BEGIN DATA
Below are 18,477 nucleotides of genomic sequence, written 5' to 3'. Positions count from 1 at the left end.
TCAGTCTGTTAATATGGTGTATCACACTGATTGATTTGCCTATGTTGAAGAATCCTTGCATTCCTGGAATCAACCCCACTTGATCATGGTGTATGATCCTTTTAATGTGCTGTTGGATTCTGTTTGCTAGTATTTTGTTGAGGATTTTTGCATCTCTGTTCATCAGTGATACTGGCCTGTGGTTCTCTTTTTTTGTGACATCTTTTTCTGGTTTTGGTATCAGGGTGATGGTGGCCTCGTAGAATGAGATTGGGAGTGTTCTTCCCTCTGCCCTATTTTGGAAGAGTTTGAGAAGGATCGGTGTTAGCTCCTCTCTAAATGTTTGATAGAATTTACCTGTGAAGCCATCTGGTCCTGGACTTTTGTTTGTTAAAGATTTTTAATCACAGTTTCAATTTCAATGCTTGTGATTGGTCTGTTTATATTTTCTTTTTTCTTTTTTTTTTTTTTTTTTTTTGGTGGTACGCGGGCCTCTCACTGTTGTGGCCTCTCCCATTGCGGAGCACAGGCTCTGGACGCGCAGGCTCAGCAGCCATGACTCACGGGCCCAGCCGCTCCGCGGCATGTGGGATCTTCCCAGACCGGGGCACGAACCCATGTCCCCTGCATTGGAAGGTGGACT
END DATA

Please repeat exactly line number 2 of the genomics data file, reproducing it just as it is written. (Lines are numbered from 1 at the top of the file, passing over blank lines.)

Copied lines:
TCAGTCTGTTAATATGGTGTATCACACTGATTGATTTGCCTATGTTGAAGAATCCTTGCATTCCTGGAATCAACCCCACTTGATCATGGTGTATGATCCTTTTAATGTGCTGTTGGATTCTGTTTGCTAGTATTTTGTTGAGGATTTTTGCATCTCTGTTCATCAGTGATACTGGCCTGTGGTTCTCTTTTTTTGTGACATCTTTTTCTGGTTTTGGTATCAGGGTGATGGTGGCCTCGTAGAATGAGATTGGGAGTGTTCTTCCCTCTGCCCTATTTTGGAAGAGTTTGAGAAGGATCGGTGTTAGCTCCTCTCTAAATGTTTGATAGAATTTACCTGTGAAGCCATCTGGTCCTGGACTTTTGTTTGTTAAAGATTTTTAATCACAGTTTCAATTTCAATGCTTGTGATTGGTCTGTTTATATTTTCTTTTTTCTTTTTTTTTTTTTTTTTTTTTGGTGGTACGCGGGCCTCTCACTGTTGTGGCCTCTCCCATTGCGGAGCACAGGCTCTGGACGCGCAGGCTCAGCAGCCATGACTCACGGGCCCAGCCGCTCCGCGGCATGTGGGATCTTCCCAGACCGGGGCACGAACCCATGTCCCCTGCATTGGAAGGTGGACT